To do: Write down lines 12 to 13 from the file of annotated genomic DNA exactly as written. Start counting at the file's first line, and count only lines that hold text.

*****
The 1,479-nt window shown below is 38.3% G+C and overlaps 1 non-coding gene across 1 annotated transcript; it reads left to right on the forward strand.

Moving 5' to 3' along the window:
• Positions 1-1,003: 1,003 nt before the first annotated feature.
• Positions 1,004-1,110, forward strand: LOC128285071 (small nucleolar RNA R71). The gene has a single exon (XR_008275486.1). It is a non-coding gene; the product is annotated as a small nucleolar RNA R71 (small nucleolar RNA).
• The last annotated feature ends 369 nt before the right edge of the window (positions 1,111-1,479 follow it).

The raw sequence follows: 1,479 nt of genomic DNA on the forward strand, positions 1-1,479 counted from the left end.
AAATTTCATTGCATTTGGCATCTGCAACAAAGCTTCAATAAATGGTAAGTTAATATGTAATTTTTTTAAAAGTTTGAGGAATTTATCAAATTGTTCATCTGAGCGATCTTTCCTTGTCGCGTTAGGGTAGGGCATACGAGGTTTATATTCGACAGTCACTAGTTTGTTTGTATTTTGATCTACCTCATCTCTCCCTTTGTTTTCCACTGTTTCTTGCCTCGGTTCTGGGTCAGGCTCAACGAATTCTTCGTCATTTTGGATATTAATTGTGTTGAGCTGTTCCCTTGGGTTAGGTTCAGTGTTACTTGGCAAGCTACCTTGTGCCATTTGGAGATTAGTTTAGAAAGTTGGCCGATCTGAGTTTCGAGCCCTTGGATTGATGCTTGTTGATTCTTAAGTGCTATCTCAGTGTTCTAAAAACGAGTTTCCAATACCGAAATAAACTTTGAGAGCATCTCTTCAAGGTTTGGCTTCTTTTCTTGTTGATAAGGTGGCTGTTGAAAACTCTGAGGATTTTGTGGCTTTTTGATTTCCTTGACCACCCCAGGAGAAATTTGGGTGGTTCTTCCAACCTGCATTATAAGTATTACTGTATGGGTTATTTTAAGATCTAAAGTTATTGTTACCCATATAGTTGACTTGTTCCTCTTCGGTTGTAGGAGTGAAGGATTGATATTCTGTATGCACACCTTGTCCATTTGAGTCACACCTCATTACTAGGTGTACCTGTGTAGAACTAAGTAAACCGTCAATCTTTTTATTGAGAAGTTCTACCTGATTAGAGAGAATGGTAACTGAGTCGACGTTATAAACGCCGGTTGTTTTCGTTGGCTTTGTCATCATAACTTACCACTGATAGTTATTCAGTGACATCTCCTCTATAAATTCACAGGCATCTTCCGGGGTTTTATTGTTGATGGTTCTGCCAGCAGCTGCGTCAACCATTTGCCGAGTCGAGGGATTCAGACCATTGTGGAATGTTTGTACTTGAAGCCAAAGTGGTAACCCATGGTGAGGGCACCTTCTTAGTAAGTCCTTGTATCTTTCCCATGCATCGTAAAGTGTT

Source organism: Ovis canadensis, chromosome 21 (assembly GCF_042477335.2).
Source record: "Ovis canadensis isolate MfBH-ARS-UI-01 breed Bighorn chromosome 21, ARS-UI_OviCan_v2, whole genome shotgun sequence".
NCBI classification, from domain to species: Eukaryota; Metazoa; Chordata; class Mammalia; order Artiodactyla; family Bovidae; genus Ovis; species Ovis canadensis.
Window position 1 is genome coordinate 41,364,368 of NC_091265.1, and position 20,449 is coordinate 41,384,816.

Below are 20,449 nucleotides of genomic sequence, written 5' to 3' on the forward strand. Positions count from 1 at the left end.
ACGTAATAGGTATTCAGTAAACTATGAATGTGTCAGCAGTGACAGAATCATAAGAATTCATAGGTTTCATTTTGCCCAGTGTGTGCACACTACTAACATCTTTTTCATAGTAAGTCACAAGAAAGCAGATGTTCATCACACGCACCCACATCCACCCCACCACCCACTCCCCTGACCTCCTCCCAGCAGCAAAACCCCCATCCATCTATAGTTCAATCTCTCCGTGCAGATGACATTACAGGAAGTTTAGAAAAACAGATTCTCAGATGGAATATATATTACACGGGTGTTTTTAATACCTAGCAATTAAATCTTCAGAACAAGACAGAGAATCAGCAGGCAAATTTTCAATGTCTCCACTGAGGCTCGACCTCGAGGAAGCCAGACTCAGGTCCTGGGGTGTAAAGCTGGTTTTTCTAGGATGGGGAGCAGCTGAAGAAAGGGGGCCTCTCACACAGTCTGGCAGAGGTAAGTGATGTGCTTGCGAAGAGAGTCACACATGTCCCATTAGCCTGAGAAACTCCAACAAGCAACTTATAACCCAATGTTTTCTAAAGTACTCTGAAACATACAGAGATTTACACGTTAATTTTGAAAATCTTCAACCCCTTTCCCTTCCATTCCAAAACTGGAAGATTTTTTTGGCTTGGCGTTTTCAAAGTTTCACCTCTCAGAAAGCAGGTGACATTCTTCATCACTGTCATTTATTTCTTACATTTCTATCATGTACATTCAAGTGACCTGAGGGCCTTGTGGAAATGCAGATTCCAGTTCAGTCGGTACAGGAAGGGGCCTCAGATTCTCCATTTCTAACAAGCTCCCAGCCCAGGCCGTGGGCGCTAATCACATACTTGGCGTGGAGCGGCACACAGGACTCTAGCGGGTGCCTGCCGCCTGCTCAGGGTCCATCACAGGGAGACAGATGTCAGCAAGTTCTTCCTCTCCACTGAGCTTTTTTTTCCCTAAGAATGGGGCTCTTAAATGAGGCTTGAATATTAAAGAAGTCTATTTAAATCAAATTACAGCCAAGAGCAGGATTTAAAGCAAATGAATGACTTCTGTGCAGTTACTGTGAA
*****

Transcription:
Below are 20,449 nucleotides of genomic sequence, written 5' to 3' on the forward strand. Positions count from 1 at the left end.
ACGTAATAGGTATTCAGTAAACTATGAATGTGTCAGCAGTGACAGAATCATAAGAATTCATAGGTTTCATTTTGCCCAGTGTGTGCACACTACTAACATCTTTTTCATAGTAAGTCACAAGAAAGCAGATGTTCATCACACGCACCCACATCCACCCCACCACCCACTCCCCTGACCTCCTCCCAGCAGCAAAACCCCCATCCATCTATAGTTCAATCTCTCCGTGCAGATGACATTACAGGAAGTTTAGAAAAACAGATTCTCAGATGGAATATATATTACACGGGTGTTTTTAATACCTAGCAATTAAATCTTCAGAACAAGACAGAGAATCAGCAGGCAAATTTTCAATGTCTCCACTGAGGCTCGACCTCGAGGAAGCCAGACTCAGGTCCTGGGGTGTAAAGCTGGTTTTTCTAGGATGGGGAGCAGCTGAAGAAAGGGGGCCTCTCACACAGTCTGGCAGAGGTAAGTGATGTGCTTGCGAAGAGAGTCACACATGTCCCATTAGCCTGAGAAACTCCAACAAGCAACTTATAACCCAATGTTTTCTAAAGTACTCTGAAACATACAGAGATTTACACGTTAATTTTGAAAATCTTCAACCCCTTTCCCTTCCATTCCAAAACTGGAAGATTTTTTTGGCTTGGCGTTTTCAAAGTTTCACCTCTCAGAAAGCAGGTGACATTCTTCATCACTGTCATTTATTTCTTACATTTCTATCATGTACATTCAAGTGACCTGAGGGCCTTGTGGAAATGCAGATTCCAGTTCAGTCGGTACAGGAAGGGGCCTCAGATTCTCCATTTCTAACAAGCTCCCAGCCCAGGCCGTGGGCGCTAATCACATACTTGGCGTGGAGCGGCACACAGGACTCTAGCGGGTGCCTGCCGCCTGCTCAGGGTCCATCACAGGGAGACAGATGTCAGCAAGTTCTTCCTCTCCACTGAGCTTTTTTTTCCCTAAGAATGGGGCTCTTAAATGAGGCTTGAATATTAAAGAAGTCTATTTAAATCAAATTACAGCCAAGAGCAGGATTTAAAGCAAATGAATGACTTCTGTGCAGTTACTGTGAA